The source of the candle and the culture
The candle is a daily lighting tool made of paraffin that burns and shines.
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In addition, candles also have important uses in birthday banquets, religious holidays, collective mourning, and red and white events.
In literary and artistic works, candles have the symbolic meaning of sacrifice and dedication.
Burning yourself and illuminating others, even if it is turned into ashes, it must also emit its own light. It means that people who are extremely dedicated are willing to sacrifice themselves and think for others, similar to the meaning of spring silkworm.
People are doing a blessing ceremony, which is a metaphor for a good teacher. Of course, there is also a kind of flame that is dragged in my tears, and the flames see your light and praise my selflessness. I know that it is me who is being burned. It is me who is suffering. In fact, I really want to be selfish and helpless. Until I die and become gray. Spring silkworms spit out the silk for evolution, and I was ignited and burned and praised and contributed. Life is also a lot of contributions. Just like a candle is dusty after it is gray.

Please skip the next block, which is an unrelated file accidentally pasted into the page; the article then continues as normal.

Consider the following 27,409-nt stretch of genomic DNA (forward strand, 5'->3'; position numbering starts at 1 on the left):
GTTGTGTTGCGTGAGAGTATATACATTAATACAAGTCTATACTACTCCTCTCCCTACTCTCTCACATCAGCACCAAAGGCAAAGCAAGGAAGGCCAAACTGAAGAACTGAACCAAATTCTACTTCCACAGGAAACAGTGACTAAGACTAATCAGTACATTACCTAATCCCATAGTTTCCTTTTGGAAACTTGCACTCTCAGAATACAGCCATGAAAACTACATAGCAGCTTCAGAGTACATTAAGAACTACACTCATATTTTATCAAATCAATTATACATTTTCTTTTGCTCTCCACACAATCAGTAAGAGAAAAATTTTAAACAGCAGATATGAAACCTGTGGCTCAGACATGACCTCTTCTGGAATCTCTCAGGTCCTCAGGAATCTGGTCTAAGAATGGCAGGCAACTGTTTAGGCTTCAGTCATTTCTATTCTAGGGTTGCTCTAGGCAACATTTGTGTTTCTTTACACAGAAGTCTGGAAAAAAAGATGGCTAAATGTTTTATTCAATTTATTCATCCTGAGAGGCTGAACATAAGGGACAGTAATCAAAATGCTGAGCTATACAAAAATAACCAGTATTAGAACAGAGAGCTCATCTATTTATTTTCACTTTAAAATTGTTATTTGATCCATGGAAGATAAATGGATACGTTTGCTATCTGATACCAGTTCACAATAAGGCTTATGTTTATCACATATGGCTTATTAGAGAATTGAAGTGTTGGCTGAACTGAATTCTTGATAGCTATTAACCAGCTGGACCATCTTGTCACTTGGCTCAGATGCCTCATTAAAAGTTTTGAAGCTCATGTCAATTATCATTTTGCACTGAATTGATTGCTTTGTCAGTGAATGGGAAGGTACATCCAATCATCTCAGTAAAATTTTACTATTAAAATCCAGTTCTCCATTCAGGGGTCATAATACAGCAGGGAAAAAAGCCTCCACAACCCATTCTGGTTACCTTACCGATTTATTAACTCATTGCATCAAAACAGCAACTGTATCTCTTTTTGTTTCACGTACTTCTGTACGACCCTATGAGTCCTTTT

Candles originated from the torches of the primitive era. The primitive people applied fat or wax to the bark or wood chips and bundled them together to make a torch for lighting. The beeswax that appeared around the 3rd century BC may be the prototype of the candle seen today. In the West, for a period of time, bees were used in the monasteries to make beeswax, mainly because the Catholic Church believed that beeswax was a symbol of virginity, so that beeswax was regarded as pure light and was worshipped on the altar of the church. . From the existing literature, the time of beeswax produced in China is roughly the same as that in the West. Japan was introduced from China during the Nara period (710-784).